March 10, 2007

germy data drives Artificial DNA with encoded information can be added to the genome of common bacteria, thus preserving the data. You guys remember those old spy films where they fished a dot of microfilm off the femme fatal's beauty mark. I imagine that with this new technology the retrevial of data will be a bit more, shall we say, personal.

"Miss Money Penny, please retrieve a sample from Mr. Bond. We need the DNA info from his e-coli, stat!"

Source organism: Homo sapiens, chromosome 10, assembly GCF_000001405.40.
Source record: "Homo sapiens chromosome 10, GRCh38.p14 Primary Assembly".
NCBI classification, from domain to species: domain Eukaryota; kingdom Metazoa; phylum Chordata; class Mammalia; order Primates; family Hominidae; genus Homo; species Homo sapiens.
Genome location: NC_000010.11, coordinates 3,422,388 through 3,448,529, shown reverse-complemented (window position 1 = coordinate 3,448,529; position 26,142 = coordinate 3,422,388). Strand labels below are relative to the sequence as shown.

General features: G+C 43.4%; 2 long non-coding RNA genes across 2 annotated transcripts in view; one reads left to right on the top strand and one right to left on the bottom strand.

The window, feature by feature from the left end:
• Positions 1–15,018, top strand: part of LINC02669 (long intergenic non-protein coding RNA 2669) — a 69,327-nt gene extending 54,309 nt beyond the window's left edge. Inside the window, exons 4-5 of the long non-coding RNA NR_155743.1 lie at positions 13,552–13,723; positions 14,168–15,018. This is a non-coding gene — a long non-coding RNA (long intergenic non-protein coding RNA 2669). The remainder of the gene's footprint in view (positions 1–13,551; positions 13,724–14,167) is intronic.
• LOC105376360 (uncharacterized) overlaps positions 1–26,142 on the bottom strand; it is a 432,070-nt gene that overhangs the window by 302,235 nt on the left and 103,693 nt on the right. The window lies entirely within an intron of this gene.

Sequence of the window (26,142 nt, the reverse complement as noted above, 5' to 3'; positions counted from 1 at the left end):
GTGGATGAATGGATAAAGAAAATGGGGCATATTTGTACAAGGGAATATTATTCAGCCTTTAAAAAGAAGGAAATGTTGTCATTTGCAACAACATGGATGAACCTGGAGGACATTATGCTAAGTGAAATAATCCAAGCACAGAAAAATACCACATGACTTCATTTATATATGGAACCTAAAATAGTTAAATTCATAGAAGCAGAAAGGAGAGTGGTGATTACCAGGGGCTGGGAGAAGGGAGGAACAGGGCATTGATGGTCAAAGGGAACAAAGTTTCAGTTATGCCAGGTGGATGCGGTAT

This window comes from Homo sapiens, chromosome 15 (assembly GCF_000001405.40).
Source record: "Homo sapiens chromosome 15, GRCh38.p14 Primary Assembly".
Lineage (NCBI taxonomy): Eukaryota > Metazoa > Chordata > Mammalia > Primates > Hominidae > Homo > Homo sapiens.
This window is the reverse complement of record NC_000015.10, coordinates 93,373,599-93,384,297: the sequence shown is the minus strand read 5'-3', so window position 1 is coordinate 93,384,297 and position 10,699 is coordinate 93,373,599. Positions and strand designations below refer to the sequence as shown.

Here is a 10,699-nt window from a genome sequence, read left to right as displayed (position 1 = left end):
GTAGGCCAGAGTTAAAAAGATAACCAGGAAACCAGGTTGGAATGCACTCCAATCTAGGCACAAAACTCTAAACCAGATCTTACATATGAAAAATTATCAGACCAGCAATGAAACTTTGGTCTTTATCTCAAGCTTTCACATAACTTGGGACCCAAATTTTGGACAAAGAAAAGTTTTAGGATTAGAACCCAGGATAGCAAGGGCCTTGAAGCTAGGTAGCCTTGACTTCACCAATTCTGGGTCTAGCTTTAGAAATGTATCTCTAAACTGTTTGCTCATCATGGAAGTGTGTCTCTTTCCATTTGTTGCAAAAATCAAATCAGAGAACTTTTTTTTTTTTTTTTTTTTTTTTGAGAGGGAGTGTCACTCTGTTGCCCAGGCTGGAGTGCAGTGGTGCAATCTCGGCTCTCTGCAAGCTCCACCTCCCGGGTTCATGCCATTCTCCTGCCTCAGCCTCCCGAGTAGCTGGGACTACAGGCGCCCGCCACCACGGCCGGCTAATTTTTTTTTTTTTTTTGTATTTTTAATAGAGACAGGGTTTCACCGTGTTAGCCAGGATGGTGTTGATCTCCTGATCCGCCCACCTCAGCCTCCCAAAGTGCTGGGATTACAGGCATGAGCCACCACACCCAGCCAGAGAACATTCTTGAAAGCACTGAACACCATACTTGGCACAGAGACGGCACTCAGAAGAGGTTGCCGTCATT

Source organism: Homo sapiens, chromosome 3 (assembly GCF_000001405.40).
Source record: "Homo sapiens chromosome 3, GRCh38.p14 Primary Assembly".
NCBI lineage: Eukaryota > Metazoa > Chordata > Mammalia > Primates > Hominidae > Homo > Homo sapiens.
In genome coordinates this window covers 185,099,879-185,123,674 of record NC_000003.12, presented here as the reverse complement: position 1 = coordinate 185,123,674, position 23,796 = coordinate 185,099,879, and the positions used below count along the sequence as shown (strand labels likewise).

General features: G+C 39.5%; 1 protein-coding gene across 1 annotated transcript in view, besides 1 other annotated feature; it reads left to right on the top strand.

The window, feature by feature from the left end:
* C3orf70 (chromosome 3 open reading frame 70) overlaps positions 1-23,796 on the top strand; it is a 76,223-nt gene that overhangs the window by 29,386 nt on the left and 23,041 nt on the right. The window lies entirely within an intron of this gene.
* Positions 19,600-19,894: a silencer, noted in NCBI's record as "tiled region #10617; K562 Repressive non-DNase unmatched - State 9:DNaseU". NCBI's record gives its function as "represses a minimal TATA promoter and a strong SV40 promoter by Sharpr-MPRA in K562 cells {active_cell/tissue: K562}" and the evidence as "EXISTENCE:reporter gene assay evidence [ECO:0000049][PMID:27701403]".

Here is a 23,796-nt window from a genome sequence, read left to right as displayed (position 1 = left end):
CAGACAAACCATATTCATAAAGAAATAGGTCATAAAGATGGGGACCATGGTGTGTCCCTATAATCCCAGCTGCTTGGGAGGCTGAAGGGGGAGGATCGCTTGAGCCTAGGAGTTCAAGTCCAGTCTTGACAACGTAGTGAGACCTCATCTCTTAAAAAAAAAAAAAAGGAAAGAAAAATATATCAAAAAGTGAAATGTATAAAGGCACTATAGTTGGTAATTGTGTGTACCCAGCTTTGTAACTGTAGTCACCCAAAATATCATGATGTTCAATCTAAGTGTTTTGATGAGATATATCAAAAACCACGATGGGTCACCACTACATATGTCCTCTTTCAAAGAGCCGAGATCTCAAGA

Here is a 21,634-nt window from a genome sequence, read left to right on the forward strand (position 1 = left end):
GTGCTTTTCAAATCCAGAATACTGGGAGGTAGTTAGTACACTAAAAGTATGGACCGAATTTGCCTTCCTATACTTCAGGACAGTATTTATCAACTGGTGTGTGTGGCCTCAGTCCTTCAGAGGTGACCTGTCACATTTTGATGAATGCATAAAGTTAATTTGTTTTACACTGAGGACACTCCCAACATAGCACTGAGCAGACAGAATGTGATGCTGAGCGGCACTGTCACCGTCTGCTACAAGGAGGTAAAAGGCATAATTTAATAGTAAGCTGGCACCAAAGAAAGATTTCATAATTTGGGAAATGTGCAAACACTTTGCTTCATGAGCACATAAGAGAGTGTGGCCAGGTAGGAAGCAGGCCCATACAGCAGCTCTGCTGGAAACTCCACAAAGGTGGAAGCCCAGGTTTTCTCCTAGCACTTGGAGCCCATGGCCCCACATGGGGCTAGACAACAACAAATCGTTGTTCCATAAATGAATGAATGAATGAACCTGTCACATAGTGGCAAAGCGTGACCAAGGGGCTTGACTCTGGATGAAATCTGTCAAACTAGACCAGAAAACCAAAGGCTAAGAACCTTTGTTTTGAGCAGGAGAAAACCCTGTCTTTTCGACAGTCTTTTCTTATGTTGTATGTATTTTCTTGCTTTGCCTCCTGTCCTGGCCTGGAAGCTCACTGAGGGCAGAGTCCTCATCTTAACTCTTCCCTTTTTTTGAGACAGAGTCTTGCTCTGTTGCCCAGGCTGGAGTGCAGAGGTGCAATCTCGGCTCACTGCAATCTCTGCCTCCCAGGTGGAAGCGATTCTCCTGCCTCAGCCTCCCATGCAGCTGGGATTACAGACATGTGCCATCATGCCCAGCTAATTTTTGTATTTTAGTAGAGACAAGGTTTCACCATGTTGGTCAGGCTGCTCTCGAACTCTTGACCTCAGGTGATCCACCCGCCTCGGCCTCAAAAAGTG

• I agree, the steganography possibilities are intriguing. According to researchers, up to 100 bits of data can be attached to each organism. Only twelve characters, encoded in ASCII. That's enough for (c) 2015 IBM, but not (c) 2015 MICROSOFT. If we return to the 6-bit character codes of yore we can get all of 16 characters, so Microsoft and Disney need not yet lose all hope. Or some sort of E. coli standard compression to cram the information-theoretical maximum into those stray codons. Still, 100 bits isn't much. Even a DCE UUID is 128 bits. Got a ways to go before designer bugs can be fully self-documenting.